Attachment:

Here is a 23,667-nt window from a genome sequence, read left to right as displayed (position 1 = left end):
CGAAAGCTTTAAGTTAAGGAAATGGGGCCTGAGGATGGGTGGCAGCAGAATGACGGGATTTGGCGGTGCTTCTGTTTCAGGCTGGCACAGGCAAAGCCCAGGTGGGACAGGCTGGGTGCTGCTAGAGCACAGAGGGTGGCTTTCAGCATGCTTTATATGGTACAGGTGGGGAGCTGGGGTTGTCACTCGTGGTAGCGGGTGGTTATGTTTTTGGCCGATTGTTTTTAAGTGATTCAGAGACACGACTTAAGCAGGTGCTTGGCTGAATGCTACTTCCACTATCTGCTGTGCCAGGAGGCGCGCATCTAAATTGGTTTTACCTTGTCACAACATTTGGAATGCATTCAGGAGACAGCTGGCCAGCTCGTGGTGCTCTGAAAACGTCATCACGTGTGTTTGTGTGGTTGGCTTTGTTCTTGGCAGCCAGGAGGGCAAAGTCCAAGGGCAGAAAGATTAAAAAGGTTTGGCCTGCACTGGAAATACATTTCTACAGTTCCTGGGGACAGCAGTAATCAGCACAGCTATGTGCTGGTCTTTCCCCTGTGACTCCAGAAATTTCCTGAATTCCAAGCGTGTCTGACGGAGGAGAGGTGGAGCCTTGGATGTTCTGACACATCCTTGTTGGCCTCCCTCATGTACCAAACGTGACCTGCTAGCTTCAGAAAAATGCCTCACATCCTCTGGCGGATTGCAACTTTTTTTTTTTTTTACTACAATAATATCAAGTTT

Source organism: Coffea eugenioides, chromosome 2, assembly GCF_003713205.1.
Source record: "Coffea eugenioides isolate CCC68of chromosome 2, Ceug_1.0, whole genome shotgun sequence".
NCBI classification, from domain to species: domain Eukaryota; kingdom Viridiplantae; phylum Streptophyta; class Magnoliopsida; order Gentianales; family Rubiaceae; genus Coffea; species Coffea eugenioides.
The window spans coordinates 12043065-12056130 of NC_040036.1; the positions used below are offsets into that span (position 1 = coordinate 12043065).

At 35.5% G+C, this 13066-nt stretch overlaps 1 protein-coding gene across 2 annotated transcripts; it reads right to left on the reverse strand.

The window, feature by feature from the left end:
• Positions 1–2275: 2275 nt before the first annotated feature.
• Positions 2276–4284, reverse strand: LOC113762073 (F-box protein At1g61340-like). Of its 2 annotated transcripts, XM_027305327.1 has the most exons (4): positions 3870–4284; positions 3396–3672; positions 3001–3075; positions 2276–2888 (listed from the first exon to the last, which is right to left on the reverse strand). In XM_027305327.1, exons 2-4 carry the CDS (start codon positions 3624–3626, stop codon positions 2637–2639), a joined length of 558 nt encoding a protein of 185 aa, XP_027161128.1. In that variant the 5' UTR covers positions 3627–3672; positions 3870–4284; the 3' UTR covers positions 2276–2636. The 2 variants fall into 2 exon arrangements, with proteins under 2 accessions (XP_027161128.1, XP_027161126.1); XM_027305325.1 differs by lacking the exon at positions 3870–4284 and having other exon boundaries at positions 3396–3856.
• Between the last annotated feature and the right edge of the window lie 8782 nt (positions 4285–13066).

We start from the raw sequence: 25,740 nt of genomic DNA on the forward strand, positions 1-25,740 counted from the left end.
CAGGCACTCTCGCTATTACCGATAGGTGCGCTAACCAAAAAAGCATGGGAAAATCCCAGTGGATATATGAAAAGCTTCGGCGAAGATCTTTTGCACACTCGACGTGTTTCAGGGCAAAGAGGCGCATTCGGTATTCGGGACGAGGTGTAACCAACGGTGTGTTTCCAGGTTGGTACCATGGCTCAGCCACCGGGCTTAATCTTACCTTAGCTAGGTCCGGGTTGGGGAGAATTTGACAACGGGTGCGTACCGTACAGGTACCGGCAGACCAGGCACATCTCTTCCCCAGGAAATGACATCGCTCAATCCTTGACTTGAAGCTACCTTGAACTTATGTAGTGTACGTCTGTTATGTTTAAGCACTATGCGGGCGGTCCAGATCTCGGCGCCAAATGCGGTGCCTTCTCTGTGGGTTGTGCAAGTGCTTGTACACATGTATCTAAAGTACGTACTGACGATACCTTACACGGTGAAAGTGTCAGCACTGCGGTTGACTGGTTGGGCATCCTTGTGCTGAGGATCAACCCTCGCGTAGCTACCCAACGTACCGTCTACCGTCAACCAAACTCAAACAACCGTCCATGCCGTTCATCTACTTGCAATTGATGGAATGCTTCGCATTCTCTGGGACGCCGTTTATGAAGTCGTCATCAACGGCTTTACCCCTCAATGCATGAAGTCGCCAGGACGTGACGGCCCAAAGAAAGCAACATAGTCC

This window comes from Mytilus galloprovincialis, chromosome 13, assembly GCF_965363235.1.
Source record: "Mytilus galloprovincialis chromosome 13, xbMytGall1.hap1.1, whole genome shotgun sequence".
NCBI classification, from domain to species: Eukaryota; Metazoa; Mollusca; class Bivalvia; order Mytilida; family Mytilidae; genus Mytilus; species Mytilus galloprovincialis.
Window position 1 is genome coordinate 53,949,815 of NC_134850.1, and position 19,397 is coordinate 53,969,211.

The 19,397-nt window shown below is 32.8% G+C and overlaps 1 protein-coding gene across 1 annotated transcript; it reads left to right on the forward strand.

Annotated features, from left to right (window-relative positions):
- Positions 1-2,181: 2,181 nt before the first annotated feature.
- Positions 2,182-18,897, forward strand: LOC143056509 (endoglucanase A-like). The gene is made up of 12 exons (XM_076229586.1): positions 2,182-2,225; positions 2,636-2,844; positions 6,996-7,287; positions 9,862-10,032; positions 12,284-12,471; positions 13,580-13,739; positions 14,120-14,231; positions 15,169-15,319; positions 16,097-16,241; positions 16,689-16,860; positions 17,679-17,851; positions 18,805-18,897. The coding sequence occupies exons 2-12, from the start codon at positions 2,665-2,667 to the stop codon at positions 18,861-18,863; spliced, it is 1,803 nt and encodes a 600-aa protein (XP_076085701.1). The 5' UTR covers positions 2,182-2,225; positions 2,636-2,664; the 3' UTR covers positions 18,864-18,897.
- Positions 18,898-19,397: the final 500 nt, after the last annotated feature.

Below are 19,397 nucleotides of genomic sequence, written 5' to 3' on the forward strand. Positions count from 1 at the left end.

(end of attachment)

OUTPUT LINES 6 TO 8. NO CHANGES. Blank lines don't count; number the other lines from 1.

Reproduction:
The window spans coordinates 12043065-12056130 of NC_040036.1; the positions used below are offsets into that span (position 1 = coordinate 12043065).

At 35.5% G+C, this 13066-nt stretch overlaps 1 protein-coding gene across 2 annotated transcripts; it reads right to left on the reverse strand.

The window, feature by feature from the left end: